4. I'm identifying vulnerabilities to a project's process and want to predict the consequences of any change I attempt (risk management)
  5. I'm making a new investment or budgeting decision (resource allocation)
  6. I'm reviewing annual financial data and speaking with my team about any findings (organizational reflection)
  7. I'm considering a merger and acquisition
  8. I'm focusing on the R&D department and how technology can help my task (innovation and research)

In general, it's beneficial to conduct a SWOT analysis periodically, such as annually. Or at the very least, when preparing for important business decisions.

How to do and write a good SWOT Analysis

Writing a good SWOT Analysis is easy.

It's just listing the strengths, weaknesses, opportunities and threats you found. It's the research to unearth those valuable stats and reports that is hard.

So, I start by doing research online:

  1. Google is my friend
  2. I check media sites for the latest news on the company I'm analyzing
  3. Press releases can sometimes prove helpful
  4. The company's website might have some fresh data that isn't published elsewhere
  5. Social media and especially X (formerly Twitter) has been quite helpful in the past
  6. Forums like Reddit are my last resort

But my research doesn't stop when I turn off my computer. At times, real-life personal experience has provided me with a SWOT element I would have otherwise missed.

So, now that I've got my data, I still have one task at hand before conducting the SWOT analysis.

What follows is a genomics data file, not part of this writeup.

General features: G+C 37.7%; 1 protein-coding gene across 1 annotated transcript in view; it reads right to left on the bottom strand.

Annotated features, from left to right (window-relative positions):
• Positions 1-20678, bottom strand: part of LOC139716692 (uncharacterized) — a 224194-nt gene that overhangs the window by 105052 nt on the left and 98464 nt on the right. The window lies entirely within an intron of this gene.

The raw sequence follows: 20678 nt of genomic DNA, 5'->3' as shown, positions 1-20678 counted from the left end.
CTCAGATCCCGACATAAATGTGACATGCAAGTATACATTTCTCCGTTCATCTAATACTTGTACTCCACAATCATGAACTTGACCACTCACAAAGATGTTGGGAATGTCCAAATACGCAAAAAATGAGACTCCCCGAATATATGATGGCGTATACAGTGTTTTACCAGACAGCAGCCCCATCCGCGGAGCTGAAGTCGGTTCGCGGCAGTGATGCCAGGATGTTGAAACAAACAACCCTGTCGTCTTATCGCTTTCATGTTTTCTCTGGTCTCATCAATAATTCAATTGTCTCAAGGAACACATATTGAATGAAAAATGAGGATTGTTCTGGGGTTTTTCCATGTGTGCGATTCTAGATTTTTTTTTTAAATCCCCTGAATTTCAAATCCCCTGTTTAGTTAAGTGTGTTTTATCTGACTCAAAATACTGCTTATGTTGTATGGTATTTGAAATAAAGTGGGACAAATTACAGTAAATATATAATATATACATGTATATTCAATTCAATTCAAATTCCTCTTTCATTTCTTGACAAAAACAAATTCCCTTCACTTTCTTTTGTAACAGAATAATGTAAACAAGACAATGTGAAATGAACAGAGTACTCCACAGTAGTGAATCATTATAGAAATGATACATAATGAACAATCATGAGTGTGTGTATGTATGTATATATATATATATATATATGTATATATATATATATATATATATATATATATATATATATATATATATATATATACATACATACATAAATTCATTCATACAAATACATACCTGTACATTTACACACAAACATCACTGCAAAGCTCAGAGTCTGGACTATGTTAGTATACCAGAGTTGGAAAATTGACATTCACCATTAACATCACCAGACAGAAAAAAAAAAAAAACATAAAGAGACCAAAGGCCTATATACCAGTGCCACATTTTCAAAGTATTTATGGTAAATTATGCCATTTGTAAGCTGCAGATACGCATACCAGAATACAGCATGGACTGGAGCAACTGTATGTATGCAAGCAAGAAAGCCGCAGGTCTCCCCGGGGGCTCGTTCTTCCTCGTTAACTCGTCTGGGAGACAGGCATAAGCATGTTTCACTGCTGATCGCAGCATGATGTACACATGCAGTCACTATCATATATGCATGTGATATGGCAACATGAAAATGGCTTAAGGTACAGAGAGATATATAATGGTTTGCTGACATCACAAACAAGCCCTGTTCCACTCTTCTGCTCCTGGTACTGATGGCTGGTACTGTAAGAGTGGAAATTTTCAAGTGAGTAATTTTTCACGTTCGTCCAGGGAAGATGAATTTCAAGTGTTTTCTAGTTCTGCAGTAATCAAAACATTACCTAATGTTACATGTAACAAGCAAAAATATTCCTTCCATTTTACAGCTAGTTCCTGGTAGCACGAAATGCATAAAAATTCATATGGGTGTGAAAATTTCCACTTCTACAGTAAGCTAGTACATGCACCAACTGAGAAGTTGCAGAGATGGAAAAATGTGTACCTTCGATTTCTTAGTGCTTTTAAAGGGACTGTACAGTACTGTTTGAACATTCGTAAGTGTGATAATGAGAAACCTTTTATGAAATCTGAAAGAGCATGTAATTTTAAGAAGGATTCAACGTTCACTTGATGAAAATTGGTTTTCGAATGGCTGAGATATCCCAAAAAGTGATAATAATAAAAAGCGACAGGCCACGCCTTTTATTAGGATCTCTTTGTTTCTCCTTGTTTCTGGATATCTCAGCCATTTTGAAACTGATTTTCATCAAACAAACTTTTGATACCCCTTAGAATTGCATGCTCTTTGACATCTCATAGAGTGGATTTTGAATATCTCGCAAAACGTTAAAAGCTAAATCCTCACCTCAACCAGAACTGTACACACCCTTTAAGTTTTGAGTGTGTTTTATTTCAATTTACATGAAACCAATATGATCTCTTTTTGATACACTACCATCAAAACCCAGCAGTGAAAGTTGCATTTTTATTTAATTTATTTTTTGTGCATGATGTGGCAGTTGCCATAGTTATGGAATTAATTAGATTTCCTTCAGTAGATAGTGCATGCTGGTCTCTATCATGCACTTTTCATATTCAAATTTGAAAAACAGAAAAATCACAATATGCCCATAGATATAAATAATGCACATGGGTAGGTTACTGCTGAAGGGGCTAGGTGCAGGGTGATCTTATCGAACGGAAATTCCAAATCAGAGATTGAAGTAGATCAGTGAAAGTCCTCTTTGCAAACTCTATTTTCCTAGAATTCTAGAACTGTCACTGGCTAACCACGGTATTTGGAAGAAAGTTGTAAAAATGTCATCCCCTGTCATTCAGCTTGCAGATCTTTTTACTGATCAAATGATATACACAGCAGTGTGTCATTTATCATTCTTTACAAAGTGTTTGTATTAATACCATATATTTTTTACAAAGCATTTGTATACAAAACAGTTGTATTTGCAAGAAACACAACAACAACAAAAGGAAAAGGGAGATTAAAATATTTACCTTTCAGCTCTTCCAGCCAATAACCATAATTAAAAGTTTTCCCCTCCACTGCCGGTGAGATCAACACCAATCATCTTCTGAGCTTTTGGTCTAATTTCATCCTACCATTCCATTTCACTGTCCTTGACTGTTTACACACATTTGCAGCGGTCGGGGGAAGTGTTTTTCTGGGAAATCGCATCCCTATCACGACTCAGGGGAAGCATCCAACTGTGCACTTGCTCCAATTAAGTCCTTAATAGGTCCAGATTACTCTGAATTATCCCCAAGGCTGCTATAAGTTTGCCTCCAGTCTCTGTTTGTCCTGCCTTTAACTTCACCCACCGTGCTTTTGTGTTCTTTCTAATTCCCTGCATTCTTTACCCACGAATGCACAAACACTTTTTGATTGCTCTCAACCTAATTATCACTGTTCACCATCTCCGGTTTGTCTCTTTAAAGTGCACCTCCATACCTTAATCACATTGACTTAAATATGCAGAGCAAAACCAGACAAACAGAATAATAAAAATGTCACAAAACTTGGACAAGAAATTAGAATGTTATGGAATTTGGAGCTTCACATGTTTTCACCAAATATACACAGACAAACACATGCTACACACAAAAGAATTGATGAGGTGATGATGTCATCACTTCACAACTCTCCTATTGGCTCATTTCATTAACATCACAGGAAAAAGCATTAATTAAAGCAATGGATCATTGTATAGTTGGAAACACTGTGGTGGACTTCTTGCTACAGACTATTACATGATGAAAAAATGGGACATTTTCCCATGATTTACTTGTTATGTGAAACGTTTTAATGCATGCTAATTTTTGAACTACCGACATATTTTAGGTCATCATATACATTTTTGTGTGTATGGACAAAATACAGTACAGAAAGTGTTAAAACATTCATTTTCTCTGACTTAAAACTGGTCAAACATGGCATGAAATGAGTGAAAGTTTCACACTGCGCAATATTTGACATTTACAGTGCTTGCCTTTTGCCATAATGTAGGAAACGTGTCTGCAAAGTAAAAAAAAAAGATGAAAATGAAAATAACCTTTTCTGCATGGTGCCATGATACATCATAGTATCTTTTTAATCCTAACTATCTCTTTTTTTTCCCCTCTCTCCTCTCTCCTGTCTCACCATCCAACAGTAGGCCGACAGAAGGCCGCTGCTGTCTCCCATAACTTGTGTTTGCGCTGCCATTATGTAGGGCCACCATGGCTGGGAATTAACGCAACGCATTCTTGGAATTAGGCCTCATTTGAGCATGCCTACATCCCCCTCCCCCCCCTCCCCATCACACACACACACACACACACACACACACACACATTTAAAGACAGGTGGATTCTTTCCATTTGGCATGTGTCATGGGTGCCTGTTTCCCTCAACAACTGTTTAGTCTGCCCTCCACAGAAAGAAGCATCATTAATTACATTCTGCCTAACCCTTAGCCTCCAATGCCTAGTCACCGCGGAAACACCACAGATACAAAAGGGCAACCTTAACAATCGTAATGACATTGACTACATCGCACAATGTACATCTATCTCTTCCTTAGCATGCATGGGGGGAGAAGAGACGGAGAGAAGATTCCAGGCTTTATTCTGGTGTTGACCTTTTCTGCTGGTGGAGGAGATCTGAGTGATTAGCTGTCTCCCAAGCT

Sorting. Ranking my findings will help me pinpoint key elements of my SWOT analysis down the line and focus on what's important.

Now, I'm done with collecting my data. It's time to put it on the paper.

SWOT Table or Matrix

SWOT Table - Label the Cells

Whatever I found during my research and consider important for my SWOT analysis will be included in a SWOT table. For that, I'll have to draw a 2x2 table and label rows, columns and cells. After that, I'll have to fill each of these cells with my findings.

The final SWOT matrix will clearly highlight the points of improvement so that the business or project continues on the right path.

But if I'm doing a SWOT analysis for this website, I'll use our own template.

SWOT Analysis Template


This is the general SWOT template I use whenever I'm doing a SWOT analysis for PESTLEanalysis.com. I add the company's name to the title and replace the Strengths, Weaknesses, Opportunities, and Threats according to my research.

More often than not, these factors tend to be common between a lot of projects and companies. Especially if they operate in the same industry. So, don't be afraid if you run across the same factors for different companies.

For instance, technological innovation will likely be an opportunity for more than 90% tech companies you are analyzing!

Benefits and Limitations of SWOT Analysis

Let's check out a few benefits of SWOT:

  1. Everyone can do a SWOT analysis, even with no previous business experience, thanks to the internet's free information
  2. SWOT can find applications in many studies
  3. SWOT promotes discussion
  4. The analysis is visually pleasing
  5. SWOT offers valuable insight
  6. SWOT fosters collaboration

SWOT analysis can be somewhat limited nonetheless:

  1. SWOT might not be well-suited for positive thinkers since it focuses on the negatives more or less
  2. As a consequence, SWOT might not be that motivational to me or my team
  3. SWOT is not that proactive or action-oriented